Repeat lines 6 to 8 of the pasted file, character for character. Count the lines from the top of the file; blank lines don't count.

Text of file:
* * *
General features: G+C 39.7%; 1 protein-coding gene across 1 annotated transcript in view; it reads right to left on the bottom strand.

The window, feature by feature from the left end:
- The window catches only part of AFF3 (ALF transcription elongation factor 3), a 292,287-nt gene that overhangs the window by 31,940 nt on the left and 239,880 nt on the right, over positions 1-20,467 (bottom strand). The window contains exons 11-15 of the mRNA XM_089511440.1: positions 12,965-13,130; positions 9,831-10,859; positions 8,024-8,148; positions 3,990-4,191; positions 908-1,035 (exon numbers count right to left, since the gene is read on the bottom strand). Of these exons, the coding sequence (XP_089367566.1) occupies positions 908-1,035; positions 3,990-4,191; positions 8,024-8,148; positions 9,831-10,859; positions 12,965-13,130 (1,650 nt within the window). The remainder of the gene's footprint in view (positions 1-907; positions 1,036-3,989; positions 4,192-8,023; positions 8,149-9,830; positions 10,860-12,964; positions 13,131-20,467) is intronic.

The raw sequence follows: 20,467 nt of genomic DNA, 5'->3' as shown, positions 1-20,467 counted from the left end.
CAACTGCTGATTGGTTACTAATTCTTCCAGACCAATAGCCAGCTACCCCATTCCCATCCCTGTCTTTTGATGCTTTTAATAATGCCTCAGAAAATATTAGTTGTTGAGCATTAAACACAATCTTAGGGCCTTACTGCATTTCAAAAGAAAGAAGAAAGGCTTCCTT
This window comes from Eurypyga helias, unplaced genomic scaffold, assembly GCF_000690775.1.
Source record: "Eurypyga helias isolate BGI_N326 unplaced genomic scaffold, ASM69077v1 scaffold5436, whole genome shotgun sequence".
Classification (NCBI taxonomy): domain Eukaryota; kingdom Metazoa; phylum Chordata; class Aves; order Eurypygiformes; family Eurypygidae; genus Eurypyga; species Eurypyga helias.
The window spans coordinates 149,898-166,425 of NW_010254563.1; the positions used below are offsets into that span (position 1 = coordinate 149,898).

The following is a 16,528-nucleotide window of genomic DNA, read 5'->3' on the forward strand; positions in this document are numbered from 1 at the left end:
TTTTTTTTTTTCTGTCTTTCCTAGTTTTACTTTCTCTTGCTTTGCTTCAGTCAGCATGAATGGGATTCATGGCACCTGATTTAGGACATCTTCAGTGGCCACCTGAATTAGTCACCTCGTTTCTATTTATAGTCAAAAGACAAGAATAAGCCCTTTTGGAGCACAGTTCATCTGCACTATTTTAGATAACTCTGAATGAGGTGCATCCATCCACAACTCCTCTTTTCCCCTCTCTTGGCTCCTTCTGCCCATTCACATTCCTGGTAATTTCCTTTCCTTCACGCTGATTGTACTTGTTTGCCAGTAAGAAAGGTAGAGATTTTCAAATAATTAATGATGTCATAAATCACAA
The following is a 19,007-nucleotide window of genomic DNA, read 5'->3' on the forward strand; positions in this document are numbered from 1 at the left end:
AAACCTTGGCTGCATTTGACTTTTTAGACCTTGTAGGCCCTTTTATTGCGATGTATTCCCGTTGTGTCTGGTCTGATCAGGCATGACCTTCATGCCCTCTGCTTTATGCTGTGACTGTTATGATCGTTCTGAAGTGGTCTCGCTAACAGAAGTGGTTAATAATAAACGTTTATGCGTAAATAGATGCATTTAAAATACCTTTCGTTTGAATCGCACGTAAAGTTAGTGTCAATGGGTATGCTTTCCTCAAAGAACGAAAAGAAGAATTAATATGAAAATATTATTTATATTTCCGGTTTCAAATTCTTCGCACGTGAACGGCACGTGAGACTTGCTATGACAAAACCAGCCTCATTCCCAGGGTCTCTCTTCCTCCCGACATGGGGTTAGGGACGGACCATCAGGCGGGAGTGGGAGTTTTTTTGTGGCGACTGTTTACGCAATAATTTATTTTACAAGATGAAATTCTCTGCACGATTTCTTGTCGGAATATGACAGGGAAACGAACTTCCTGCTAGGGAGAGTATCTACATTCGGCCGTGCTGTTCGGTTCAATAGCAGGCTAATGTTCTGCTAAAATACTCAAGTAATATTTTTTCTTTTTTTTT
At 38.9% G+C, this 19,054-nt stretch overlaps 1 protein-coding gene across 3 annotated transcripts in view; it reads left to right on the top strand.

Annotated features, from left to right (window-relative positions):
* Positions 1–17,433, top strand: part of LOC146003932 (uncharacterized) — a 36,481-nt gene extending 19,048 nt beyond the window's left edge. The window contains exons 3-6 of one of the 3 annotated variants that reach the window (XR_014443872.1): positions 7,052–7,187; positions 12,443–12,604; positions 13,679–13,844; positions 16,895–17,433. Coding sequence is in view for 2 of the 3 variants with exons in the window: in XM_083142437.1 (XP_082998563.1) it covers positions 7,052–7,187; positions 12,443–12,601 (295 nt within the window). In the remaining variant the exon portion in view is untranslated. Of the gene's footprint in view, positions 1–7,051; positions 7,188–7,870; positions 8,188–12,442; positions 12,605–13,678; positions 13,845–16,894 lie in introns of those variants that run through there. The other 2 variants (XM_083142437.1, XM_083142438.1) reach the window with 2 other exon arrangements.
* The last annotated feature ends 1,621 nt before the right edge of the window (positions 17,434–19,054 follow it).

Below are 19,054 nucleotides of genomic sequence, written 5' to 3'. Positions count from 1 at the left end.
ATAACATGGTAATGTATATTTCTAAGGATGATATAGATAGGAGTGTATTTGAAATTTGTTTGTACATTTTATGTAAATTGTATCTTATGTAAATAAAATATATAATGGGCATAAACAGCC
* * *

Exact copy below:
This window comes from Eurypyga helias, unplaced genomic scaffold, assembly GCF_000690775.1.
Source record: "Eurypyga helias isolate BGI_N326 unplaced genomic scaffold, ASM69077v1 scaffold5436, whole genome shotgun sequence".
Classification (NCBI taxonomy): domain Eukaryota; kingdom Metazoa; phylum Chordata; class Aves; order Eurypygiformes; family Eurypygidae; genus Eurypyga; species Eurypyga helias.